Backward Glances: Remembrance Day
November 11th is fast approaching. For some, it’s just a day off with scant regard for what it really means. For the “boomer generation” and those who have followed, the tragedy of war, although never forgotten, seemed so long ago and somehow both far away and detached from the very privileged and civilized Canada of today. The meaning of Remembrance Day is well understood by those who served, whether in World War II, the Korean conflict, in peacetime or peacekeeping. And the horror of war is certainly not forgotten by those who lost a family member, as our family did.
I never knew my Uncle Jack. John Nelson Friesen, youngest in our Mom’s family, died in action in Burma when his aircraft crashed shortly after takeoff on a mission behind enemy lines. The date was April 1st, 1945, and his last letter home was to our mom congratulating her on my birth. He was much loved by all who knew him and I’d never heard Dad speak of anyone other than Mom with such affection. Jack loved to sing, to hunt and fish and had promised Dad that when he came home they would buy an orchard together.
Our family, like our McCarthy cousins, has always kept the memory of Uncle Jack very much alive. It has made that war more personal for us, even though so much time has passed. The picture that appears here puts a very human face to our loss and the tragedy of war. No uniforms, no medals, just a smiling young man with his whole life ahead of him. It was taken at the south end of Wood Lake in the 1930’s and the young lady is our Mom.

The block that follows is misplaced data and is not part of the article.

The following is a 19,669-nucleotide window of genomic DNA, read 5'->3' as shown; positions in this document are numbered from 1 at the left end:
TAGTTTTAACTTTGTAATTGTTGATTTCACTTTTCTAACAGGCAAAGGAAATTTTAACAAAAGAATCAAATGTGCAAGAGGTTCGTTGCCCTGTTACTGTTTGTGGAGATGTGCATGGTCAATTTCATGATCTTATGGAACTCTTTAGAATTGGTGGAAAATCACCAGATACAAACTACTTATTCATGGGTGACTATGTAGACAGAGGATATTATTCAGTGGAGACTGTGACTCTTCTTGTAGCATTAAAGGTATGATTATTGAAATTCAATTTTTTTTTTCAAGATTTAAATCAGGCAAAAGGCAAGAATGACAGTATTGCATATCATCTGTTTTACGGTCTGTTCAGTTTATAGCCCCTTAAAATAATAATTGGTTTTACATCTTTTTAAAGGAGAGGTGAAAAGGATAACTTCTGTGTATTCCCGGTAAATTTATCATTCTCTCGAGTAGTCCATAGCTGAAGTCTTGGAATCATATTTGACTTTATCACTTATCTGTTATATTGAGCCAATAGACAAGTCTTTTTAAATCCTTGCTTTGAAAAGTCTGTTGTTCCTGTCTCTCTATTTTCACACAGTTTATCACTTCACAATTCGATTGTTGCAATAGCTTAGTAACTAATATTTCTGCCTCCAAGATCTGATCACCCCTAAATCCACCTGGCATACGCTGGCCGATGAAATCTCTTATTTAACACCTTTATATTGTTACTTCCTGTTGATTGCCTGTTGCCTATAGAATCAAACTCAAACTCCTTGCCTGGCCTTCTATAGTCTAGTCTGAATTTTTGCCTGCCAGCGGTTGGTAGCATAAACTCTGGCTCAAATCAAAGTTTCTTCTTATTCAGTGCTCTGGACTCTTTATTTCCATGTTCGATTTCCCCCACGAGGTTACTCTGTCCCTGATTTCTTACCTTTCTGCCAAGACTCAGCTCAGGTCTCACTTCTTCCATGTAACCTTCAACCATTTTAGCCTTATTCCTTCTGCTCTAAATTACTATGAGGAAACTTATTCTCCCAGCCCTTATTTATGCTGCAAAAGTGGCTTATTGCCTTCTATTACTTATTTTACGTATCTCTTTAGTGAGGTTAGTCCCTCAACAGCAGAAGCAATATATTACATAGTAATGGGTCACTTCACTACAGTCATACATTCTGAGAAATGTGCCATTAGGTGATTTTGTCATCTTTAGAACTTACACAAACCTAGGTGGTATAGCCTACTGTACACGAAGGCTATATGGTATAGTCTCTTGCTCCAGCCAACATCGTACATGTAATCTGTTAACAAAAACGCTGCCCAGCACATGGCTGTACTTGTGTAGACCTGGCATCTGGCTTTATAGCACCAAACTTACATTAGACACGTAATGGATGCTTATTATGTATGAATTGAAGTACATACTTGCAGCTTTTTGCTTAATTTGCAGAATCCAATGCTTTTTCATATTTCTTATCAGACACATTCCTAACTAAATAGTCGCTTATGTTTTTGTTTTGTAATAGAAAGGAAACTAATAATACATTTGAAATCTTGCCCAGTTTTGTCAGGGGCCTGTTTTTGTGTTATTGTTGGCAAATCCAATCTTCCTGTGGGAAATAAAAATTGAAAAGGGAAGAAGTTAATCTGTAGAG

It is sad beyond belief that once again young Canadians are dying in a far off conflict, serving their country and the world. History repeats itself as younger generations will grow up with their own stories of family loss. Whatever our position on the war they are fighting, we owe the members of our armed forces a tremendous debt of gratitude.
The Royal Canadian Legion’s Remembrance Day services at GESS each year provides our community the opportunity to remember and honour all of those who have served. They also present a Veteran of the Year award. [Some] years ago they honoured Ed Culley of Oyama. I had known and respected Ed for many years, without being aware of his war service. The ordeal he suffered as a long term prisoner of war in Singapore so many years ago was beyond comprehension. Since making Lake Country his home he has been a tireless worker for his community and for his fellow man.
I’d like to think that my Uncle Jack would have been a lot like him.
Rich Gibbons. Director, Lake Country Heritage & Cultural Society.
Richard Gibbons’ column, Backward Glances, originally appeared in The Calendar.